January 21, 2014
On October 25, 2013, the Ohio Court of Appeals in Countrywide Home Loans v. Montgomery held that the Plaintiff had standing to initiate a foreclosure action since it was the party in interest at the time the suit was commenced.
In 2004, Robert Montgomery (“Montgomery”) bought a home in Ohio with a mortgage from Keybank. The mortgage was later bought by Countrywide Home Loans Inc. (“Countrywide”). In 2008, Countrywide filed a foreclosure action against Montgomery. At trial, Montgomery challenged Countrywide’s standing and claimed that it was not the real party in interest because it did not have title to the mortgage at the time the suit was commenced. The trial court later granted a motion for summary judgment by Countrywide.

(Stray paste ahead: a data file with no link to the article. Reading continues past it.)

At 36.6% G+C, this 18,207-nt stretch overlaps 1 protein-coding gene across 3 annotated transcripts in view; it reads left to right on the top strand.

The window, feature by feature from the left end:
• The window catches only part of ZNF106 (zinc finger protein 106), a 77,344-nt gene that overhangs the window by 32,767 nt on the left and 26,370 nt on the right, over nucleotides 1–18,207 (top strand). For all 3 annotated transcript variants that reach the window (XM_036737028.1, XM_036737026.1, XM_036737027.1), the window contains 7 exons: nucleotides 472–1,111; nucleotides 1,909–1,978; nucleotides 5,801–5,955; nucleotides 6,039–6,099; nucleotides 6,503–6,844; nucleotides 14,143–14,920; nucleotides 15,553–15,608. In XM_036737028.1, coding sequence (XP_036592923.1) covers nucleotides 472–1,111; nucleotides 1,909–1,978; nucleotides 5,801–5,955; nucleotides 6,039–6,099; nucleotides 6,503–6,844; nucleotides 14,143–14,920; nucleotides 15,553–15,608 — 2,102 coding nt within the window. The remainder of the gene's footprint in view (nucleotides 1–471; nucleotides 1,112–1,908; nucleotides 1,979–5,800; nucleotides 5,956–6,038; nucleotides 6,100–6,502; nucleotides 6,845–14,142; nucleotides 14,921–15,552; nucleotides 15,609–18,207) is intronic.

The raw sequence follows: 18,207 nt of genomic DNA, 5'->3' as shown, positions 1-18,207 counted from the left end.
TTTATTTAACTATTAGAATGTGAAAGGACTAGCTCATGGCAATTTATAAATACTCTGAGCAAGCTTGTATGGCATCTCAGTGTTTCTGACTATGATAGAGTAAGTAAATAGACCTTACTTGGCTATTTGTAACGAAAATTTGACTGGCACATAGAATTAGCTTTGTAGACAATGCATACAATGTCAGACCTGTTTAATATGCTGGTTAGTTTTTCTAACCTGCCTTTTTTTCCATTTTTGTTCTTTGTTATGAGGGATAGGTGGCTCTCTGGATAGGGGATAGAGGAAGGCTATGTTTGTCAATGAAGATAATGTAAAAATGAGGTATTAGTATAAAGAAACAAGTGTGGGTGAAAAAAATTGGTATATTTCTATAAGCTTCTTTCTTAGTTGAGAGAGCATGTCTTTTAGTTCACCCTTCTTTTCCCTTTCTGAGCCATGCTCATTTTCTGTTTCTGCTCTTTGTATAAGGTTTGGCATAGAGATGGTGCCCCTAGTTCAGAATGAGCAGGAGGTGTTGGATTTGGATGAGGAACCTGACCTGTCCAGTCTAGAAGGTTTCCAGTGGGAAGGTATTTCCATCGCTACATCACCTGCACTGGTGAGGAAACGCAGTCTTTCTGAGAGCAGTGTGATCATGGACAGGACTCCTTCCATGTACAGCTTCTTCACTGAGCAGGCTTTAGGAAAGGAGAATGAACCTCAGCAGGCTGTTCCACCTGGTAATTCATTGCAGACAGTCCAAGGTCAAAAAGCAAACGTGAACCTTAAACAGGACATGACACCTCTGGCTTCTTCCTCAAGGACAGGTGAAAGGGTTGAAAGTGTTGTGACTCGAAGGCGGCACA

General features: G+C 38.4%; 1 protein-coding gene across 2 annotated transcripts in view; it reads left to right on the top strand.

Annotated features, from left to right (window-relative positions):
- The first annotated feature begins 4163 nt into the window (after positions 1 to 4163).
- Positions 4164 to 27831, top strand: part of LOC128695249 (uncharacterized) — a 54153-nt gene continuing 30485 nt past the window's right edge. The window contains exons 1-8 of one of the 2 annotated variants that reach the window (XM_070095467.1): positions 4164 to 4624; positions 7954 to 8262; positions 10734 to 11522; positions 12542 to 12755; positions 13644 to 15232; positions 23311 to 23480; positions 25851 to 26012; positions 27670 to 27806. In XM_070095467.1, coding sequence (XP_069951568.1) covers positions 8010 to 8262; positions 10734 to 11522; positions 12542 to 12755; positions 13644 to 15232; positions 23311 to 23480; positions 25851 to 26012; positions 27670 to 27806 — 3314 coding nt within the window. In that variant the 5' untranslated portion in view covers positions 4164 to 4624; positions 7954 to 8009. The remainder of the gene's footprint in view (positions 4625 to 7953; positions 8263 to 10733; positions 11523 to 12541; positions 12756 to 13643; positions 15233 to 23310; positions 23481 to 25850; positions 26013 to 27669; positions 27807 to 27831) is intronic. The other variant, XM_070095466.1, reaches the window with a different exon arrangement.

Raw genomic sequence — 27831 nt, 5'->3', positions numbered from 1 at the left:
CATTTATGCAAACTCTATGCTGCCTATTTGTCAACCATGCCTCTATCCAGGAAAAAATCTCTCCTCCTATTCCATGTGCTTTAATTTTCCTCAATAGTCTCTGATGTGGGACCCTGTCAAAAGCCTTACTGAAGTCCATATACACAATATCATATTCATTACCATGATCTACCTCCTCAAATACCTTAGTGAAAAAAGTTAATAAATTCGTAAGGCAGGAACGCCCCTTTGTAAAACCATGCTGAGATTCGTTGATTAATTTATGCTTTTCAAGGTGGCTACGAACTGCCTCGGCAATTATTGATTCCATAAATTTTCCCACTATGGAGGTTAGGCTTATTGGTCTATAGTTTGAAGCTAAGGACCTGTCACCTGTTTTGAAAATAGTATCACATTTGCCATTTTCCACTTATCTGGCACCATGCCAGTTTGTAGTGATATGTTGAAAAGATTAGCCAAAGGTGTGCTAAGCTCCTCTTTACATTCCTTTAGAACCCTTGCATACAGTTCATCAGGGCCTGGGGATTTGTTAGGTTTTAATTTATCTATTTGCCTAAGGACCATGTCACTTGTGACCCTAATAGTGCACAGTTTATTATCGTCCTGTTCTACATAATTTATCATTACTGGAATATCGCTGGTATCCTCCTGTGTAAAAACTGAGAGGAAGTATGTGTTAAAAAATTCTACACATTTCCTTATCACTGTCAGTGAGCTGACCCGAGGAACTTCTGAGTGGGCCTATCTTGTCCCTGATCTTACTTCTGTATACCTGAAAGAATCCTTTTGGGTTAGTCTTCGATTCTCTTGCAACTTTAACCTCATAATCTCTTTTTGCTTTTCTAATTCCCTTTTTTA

In March 2012, Montgomery filed for bankruptcy protection and the foreclosure sale was briefly delayed, but was lifted in November 2012 after Countrywide filed a notice of relief. The trial court also denied Montgomery’s multiple motions to vacate the judgment. The Ohio Court of Appeals affirmed the trial court’s summary judgment and denial of Montgomery’s motions to vacate the judgment. The Court of Appeals found that Countrywide was the party in interest at the time the case was commenced. The Court further found that recent jurisdictional case law in Ohio did not apply to the case at bar since it only applied when there was a party, unlike Countrywide, who was not a party in interest at the time the action began. Since Countrywide held the note and mortgage at the time the foreclosure action commenced, it had standing to initiate the action, and the Court therefore affirmed the trial court’s judgment.| Permalink